This article explains how to calculate Home Field Advantage in soccer, giving bettors the opportunity to calculate HFA more accurately than the bookmaker.
It is widely accepted that sporting teams perform better at home than if they were away or at a neutral ground. This is evident by looking at every football league season since 1888, whereby home teams have scored more goals than away teams over the course of the season.
While stats suggest every team performs better at home than on their travels, it’s impossible to create a universal home-field advantage handicap. This is due to soccer teams being fundamentally unbalanced, with some earning bigger home-field advantages than others. (Here’s an in-depth analysis on How influential HFA is in the Premier League)
Bettors must also have to take into account what data they feel is relevant. For example should Arsenal’s pre-2005 form be considered, even if it is at another stadium? What about Chelsea and Manchester City, who’s Home Field Advantage has increased significantly after their purchases by rich owners?
How to calculate Home Field Advantage in soccer
To calculate the Home Field Advantage, take the number of goals scored at home per season (HF) and minus the number of goals conceded at home (HA). Then divide by the number of home games played in a season (19):
HFA = (HF – HA) / 19
Using Home Field Advantage with Asian Handicaps
This information has particular significance for Asian Handicap betting. If a team has a home handicap less than their Home Field Advantage, it might make a sensible bet – although this is just one of a number of factors to consider in a balanced betting strategy.
Influences on Home Field Advantage
The influence on Home Field Advantage by home crowds is something, which needs to be looked at. Anfield is renowned for creating a volatile atmosphere for visiting teams, but could this have a negative effect on the home team if they underperform?
Prior to the 2013/14 season Liverpool majorly underperformed for a club of their size finishing 7th, 6th, 8thand 7th. Despite the poor league form The Reds had a better HFA than Tottenham in all but one season despite finishing below them in the league. Does this suggest that Liverpool’s home performances are affected by Home Field Advantage more so than others?
Arsenal moved from Highbury to the Emirates Stadium for the 2006 season, but failed to utilise their Home Field Advantage.
Before the move, the Gunners came to prominence in 1997/98, picking up five Premier League trophies before the end of the 2005 season. During this period, their average Home Field Advantage was 1.51.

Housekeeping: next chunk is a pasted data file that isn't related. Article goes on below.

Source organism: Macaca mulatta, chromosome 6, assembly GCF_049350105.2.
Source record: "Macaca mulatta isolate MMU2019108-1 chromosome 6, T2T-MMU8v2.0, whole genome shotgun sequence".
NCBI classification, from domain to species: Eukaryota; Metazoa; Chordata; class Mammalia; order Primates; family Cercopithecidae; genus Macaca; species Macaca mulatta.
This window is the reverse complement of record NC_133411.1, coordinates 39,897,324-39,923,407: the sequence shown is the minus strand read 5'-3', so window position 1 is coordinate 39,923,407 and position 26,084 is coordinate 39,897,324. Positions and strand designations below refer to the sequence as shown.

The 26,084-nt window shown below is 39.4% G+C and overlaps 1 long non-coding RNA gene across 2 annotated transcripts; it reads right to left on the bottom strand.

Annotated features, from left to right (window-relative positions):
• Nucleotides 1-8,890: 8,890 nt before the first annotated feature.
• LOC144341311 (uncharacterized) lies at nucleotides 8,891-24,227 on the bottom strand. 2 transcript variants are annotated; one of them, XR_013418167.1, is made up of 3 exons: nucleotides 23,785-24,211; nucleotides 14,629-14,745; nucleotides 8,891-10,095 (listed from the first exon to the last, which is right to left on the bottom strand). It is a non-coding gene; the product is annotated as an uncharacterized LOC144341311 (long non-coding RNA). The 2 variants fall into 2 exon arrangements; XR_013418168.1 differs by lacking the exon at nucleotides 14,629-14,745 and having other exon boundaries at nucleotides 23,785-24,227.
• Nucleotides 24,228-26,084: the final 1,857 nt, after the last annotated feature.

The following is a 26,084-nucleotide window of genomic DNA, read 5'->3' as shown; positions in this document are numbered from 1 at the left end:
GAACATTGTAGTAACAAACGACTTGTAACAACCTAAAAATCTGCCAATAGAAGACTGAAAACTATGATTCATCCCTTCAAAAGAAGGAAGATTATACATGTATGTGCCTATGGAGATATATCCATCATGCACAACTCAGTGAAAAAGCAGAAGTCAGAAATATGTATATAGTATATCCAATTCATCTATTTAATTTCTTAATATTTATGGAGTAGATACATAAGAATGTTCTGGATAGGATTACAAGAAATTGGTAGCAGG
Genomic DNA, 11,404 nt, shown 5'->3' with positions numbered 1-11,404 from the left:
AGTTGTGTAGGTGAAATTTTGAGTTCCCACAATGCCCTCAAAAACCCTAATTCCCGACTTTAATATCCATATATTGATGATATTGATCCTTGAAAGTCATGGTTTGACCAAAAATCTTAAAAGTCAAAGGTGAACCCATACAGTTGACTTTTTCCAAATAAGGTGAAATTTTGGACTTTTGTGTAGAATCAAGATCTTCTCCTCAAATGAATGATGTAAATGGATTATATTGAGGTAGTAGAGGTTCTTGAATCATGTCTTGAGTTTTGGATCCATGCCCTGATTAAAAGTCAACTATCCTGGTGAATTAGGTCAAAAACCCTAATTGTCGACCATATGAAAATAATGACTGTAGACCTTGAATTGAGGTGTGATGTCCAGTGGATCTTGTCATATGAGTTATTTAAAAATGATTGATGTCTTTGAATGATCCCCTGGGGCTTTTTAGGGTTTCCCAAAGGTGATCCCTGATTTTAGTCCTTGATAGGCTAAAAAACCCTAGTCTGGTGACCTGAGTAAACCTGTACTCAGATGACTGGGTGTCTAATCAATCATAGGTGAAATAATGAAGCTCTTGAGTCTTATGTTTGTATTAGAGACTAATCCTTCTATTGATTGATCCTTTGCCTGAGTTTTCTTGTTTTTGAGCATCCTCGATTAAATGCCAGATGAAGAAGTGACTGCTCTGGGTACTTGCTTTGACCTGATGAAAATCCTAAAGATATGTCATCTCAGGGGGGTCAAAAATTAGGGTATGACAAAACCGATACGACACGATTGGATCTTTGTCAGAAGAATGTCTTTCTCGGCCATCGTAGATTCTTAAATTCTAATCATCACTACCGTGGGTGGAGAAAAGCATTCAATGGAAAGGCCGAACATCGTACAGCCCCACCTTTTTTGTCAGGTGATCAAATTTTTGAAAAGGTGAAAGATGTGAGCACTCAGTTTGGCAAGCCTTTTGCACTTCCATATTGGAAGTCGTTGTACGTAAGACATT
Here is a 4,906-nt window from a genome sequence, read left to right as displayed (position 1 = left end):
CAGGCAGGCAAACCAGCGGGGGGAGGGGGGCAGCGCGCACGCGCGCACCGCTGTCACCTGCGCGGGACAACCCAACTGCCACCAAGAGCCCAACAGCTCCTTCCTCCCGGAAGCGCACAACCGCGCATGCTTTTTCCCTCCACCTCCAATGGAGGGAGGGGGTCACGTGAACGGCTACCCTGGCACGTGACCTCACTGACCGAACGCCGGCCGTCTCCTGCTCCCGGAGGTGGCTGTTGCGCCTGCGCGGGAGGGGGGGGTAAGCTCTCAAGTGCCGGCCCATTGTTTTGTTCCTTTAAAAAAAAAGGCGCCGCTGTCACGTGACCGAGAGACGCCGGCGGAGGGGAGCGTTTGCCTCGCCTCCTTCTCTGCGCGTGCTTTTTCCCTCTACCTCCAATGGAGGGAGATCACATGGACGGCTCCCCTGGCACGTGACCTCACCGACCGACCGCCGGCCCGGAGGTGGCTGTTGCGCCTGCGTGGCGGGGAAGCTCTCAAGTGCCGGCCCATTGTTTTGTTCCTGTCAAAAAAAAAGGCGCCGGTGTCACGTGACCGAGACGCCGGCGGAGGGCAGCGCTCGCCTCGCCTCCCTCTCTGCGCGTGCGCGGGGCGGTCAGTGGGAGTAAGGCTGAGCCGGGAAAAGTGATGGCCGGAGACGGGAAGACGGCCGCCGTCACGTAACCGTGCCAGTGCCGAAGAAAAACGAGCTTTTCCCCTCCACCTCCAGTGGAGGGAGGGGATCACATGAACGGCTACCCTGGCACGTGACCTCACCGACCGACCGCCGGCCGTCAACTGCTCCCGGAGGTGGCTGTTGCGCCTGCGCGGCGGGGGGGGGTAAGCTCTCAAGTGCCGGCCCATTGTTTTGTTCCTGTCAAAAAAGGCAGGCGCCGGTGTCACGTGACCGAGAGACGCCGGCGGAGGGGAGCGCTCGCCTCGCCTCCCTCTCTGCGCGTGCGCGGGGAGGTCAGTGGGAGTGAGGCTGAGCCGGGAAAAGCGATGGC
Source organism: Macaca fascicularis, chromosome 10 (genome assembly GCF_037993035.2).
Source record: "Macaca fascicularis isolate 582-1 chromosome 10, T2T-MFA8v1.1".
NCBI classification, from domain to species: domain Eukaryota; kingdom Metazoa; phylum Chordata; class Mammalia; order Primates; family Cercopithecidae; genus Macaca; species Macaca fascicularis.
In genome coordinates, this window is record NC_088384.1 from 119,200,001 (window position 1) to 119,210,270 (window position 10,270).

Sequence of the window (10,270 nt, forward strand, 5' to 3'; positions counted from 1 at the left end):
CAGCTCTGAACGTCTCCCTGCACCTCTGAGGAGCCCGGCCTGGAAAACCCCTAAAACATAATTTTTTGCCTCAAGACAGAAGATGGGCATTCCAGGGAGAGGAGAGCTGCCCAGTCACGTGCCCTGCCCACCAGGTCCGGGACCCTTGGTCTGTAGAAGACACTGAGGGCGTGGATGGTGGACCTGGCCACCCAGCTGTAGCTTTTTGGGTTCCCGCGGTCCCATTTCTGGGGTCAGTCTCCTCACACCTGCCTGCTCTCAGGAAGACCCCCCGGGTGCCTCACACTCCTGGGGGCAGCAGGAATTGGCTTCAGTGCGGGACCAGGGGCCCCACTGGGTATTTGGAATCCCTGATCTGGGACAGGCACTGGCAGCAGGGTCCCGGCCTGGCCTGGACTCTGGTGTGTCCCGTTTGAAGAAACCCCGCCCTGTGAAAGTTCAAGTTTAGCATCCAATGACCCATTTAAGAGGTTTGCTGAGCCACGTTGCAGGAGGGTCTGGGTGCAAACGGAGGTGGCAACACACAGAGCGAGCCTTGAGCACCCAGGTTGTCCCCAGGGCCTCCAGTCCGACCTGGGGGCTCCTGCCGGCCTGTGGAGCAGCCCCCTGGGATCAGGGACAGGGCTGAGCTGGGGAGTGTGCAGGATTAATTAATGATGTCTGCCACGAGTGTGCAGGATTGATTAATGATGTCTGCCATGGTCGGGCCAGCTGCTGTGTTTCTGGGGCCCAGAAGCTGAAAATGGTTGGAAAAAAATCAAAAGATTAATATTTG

Since moving to the Emirates Stadium, Arsenal have won one FA Cup, while their average Home Field Advantage has dropped to 1.23.
The affect of moving stadium is amplified if you examine the pre- and post- move seasons. Between the two years, Arsenal’s Home Field Advantage dropped by 0.42.
However, by looking at Arsenal’s last six seasons their Home Field Advantage has been gradually increasing, which suggests they now feel at “home” at the Emirates stadium.
This implies that when moving from a “home” ground that a team is accustomed to, performances suffer as everyone adjusts to their new surroundings.
Style of soccer
How important is the style of soccer a team adopts? For instance, Liverpool’s HFA increased from 0.89 in 2012/13 to 1.84 in 2013/14 – despite having the same manager and a relatively similar squad.
The main difference however, is that manager Brendan Rodgers adopted a more attacking philosophy, which in turn created more goalscoring opportunities, resulting in almost a goal per game increase in HFA.
There are many preconceptions on what influences HFA in soccer – crowd size, travel and weather are a few which have been proposed over the years.
Moskowitz and Wertheim who wrote Scorecasting compiled data to test a variety of these popular theories. What they found was that the most prominent influence was the referee. They found that home teams received small preferential treatment from the referee.
The authors make it clear that the bias is not done consciously, but rather being humans, the referees absorb the raw emotion of a home crowd, and sometimes make a decision subconsciously in favour of the close-by raucous crowd.
In addition Harvard Research Assistant Ryan Boyko researched further proof for the influences on Home Field Advantage.
Boyko studied 5,000 Premier League games from 1992 to 2006 to discern any officiating bias for home teams.
His conclusion was that for every 10,000 home team fans, home team advantage increased by 0.1 goals.
His study also showed that home teams are more likely to receive penalties, particularly from inexperienced referees. Therefore building referee profiles is also important when predicting a match’s outcome.